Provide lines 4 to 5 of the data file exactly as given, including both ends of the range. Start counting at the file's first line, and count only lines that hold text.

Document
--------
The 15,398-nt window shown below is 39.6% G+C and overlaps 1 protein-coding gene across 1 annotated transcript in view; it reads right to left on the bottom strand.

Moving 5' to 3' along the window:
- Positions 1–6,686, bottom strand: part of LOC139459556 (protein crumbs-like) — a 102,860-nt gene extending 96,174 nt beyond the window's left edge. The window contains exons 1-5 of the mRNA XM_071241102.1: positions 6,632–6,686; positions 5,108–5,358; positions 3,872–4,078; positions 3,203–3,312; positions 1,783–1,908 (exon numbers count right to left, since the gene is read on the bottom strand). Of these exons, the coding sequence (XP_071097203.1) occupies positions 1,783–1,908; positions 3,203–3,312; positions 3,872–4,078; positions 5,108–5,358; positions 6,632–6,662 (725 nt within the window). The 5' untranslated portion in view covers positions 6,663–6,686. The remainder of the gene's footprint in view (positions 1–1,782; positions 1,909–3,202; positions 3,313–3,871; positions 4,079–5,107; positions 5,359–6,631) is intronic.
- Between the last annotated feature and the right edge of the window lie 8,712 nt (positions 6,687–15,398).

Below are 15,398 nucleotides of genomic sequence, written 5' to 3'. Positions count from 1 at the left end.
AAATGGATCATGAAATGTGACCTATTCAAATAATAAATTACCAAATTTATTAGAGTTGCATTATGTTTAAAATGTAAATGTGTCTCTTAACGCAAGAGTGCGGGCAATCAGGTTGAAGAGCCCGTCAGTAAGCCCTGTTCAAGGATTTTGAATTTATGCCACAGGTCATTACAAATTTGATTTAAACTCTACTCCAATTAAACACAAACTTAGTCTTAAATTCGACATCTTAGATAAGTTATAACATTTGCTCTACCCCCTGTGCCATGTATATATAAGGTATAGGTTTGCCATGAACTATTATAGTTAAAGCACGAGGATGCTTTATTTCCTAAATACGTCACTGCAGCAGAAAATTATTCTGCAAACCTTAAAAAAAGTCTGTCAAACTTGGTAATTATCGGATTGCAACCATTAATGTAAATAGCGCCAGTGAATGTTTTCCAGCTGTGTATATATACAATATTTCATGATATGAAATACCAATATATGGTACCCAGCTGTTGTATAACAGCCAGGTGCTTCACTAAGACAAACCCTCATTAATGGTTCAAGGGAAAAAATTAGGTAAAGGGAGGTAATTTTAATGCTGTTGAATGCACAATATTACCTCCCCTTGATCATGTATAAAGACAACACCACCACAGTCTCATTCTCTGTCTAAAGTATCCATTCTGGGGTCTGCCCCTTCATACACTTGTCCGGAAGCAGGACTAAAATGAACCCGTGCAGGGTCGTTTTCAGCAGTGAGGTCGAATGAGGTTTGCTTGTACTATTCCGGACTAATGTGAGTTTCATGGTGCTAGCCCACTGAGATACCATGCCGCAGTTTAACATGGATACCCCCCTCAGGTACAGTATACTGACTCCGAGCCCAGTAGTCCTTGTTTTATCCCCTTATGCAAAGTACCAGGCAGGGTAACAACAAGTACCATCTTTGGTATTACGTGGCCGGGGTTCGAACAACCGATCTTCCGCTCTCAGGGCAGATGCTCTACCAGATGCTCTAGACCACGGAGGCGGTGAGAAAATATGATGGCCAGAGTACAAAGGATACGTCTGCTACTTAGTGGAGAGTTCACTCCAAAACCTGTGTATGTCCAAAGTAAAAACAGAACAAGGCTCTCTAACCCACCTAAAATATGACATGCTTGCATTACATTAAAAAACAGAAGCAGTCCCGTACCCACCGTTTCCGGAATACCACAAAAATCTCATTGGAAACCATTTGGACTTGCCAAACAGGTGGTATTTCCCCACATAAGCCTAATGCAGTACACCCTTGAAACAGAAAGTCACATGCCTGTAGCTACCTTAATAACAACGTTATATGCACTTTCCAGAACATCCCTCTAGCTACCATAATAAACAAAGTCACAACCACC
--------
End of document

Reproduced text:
- Between the last annotated feature and the right edge of the window lie 8,712 nt (positions 6,687–15,398).

Below are 15,398 nucleotides of genomic sequence, written 5' to 3'. Positions count from 1 at the left end.